I could tell you but then I’d have to kill you. – Tom Cruise, Top Gun
By and large, Internet users are an unstable amalgam of apathy and curiosity. When it comes to policies restricting Internet freedom, the easiest way to attract attention is to try to hide your shifty schemes. When Comcast covertly throttles traffic, we grab our pitchforks and head to Twitter. When Comcast baldly announces a throttling policy, we don’t much care. With that in mind, the Framers of the Anti-Counterfeiting Trade Agreement (ACTA) must desperately want to draw attention to their little endeavor, because they are keeping their negotiations super-duper ultra-secret. But now some villainous public officials are ruining all the fun by demanding some public transparency and accountability. The nerve of some people!
Background: The ACTA is a proposed multilateral trade agreement with the goal of setting internal standards to combat Internet piracy as well as the sale and distribution of counterfeit goods. In 2007, the United States, the European Commission, Japan, and Switzerland announced they were negotiating the agreement. Other nations have since joined in. The negotiations have been happening in secret, with national and industrial representatives agreeing to confidentiality.Star Chamber routine has freaked people out. ACTA could serve as a giant end run around legislation for all sorts of scary, industry-friendly internet restrictions, including the ever popular zombie/hydra/HADOPI/why-won’t-it-die idea to introduce a “three strikes” Internet ban for accused pirates and to criminalize file-sharing.
No one is quite sure why these negotiations have to occur in
utter secrecy. The Obama administration has denied FOIA requests relating to ACTA, claiming that the information is "classified in the interest of national security pursuant to Executive Order 12958." Which is sorta strange, considering that we are talking about copyright laws
here (not exactly the latest floating fortresses and rocket bombs) and the information has already been seen by many industry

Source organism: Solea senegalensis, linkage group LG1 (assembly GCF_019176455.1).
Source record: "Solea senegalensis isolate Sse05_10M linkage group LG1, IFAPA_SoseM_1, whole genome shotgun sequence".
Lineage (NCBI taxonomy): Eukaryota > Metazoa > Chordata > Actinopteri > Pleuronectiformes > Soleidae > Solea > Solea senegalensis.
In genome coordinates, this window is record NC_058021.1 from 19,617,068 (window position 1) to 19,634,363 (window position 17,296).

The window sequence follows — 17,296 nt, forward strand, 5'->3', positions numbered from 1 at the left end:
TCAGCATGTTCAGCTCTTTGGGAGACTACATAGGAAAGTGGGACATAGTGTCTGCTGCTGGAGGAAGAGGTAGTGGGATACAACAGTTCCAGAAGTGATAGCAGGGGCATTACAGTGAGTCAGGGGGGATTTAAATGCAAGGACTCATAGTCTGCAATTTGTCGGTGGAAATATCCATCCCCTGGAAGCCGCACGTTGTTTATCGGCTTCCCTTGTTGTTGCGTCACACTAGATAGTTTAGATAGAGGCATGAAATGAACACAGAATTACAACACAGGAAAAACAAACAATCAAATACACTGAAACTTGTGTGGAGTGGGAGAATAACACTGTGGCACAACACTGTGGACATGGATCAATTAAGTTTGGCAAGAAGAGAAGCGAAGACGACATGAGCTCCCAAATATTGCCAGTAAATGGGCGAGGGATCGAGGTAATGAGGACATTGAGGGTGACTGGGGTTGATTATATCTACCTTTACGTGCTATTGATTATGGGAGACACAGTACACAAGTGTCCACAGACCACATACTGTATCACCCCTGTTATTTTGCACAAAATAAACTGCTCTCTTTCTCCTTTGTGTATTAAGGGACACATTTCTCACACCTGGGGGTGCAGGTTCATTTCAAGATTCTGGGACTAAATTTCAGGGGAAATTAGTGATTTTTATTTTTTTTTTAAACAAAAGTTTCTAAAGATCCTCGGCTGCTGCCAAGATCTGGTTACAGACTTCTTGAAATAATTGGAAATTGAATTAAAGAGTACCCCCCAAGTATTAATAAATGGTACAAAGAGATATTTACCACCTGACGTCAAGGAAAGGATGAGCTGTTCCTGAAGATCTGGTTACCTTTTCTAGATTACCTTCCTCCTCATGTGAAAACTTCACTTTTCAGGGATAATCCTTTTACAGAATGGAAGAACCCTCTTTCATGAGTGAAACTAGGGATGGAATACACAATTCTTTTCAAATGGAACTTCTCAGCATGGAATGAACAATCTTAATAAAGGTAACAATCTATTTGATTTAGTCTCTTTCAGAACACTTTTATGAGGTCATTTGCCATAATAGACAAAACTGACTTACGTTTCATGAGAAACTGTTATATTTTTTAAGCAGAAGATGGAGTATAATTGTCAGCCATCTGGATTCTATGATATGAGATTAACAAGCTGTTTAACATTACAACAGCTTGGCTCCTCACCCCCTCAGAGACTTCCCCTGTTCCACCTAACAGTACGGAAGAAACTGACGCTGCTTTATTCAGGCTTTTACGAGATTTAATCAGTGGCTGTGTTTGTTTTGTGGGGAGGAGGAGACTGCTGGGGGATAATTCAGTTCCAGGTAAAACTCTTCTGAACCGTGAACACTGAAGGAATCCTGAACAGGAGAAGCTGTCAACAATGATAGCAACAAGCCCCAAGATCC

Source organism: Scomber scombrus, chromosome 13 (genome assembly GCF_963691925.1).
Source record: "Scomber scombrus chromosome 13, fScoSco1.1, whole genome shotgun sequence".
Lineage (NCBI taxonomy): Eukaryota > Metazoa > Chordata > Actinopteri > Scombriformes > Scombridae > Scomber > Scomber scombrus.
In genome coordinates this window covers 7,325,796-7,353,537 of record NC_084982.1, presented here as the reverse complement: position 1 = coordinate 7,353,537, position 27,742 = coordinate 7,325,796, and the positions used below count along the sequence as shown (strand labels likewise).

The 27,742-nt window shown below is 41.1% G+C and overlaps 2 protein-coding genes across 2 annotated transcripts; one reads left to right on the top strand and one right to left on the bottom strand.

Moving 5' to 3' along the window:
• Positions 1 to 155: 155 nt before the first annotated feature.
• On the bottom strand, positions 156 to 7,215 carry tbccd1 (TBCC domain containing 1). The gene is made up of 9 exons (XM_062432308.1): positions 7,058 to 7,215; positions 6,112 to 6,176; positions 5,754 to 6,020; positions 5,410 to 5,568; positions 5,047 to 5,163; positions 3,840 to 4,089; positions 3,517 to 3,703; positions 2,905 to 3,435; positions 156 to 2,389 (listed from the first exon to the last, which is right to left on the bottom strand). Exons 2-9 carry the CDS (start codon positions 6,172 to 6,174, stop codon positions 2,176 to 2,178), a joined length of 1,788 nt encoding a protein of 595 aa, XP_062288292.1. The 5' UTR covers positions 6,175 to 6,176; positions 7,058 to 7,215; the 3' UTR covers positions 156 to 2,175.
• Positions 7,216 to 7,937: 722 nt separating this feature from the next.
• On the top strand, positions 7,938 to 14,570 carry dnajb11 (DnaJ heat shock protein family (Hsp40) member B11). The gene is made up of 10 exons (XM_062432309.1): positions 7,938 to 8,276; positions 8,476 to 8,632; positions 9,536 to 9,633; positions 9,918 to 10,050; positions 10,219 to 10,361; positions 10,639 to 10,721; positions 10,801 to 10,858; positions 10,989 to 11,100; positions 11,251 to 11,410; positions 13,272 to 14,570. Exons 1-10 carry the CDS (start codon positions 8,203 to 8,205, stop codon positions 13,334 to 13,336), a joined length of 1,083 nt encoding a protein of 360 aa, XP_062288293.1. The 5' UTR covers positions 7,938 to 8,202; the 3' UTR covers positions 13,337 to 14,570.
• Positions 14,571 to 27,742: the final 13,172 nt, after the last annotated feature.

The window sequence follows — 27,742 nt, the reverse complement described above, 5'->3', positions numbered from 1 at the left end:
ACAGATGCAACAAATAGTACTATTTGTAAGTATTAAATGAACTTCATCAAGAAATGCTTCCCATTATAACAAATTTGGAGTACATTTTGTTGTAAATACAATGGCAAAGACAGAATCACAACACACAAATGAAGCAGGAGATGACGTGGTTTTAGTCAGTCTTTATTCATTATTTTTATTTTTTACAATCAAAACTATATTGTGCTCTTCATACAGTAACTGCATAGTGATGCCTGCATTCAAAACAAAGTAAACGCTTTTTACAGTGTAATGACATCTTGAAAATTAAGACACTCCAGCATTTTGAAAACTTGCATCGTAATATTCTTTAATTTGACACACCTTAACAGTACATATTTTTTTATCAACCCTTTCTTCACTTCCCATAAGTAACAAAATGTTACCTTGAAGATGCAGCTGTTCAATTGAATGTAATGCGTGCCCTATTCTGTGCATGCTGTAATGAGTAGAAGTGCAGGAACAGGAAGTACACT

representatives, including the ever-competent and trustworthy MPAA. The USTR claimed that these types of negotiations are usually secret as a matter of practice. But that is also total bunk, because similar agreements, such as the WIPO Internet treaties, were negotiated in the open.
Supporters of ACTA, such as the Entertainment Industry, argue that public protests for knowledge of ACTA proposals merely "distract"—whatever that means. Forget for a moment that the demands of democracy occasionally force a moment’s inconvenience for negotiators. If anything, public knowledge of negotiations helps the process by signaling which parts of a proposed agreement simply won’t fly in signatory countries. Open negotiations afford the signers some reasonable certainty that the populace of target nations will actually ratify and follow the drafted document. That is, unless the leaders of those nations never intend for there to be political accountability for the agreement at all. (I smell an executive order.)
Finally, it looks like some senators are tired of being kept out of the loop. Senators Bernie Sanders and Sherrod Brown have asked that the USTR make the ACTA proposals public. Just last week, Senator Ron Wyden pushed the matter further and demanded that the USTR confirm or deny the various rumors arising from leaked ACTA documents. Specifically, Senator Wyden wants to know if ACTA would
- bar any domestic law reforms relating to copyright
- implicate ISP’s and their safe harbors
- cover patents
- require online service providers to monitor consumer behavior and to “terminate [Internet] services of repeat infringers?”
Overall, Internet users aren’t asking for too much information. We just want to know when and if we will be monitored like criminals and denied the sub-standard, overpriced Internet access we currently enjoy. (Are we allied with Eurasia or Eastasia?) The more you keep from us, the more we will want to know. Just tell us how you plan to abuse us and we will groggily submit to the yoke. Until then, we will continue to pester you with our meddlesome questions. What's in the box?
Mystery Box picture courtesy of SibLINGSHOT ON THE BLEACHERS, licensed under a Creative Commons Attribution-No Derivative Works 3.0 Unported License.
(Andrew Moshirnia is a second-year law student at Harvard Law School and a CMLP blogger. He rarely becomes Wrath.)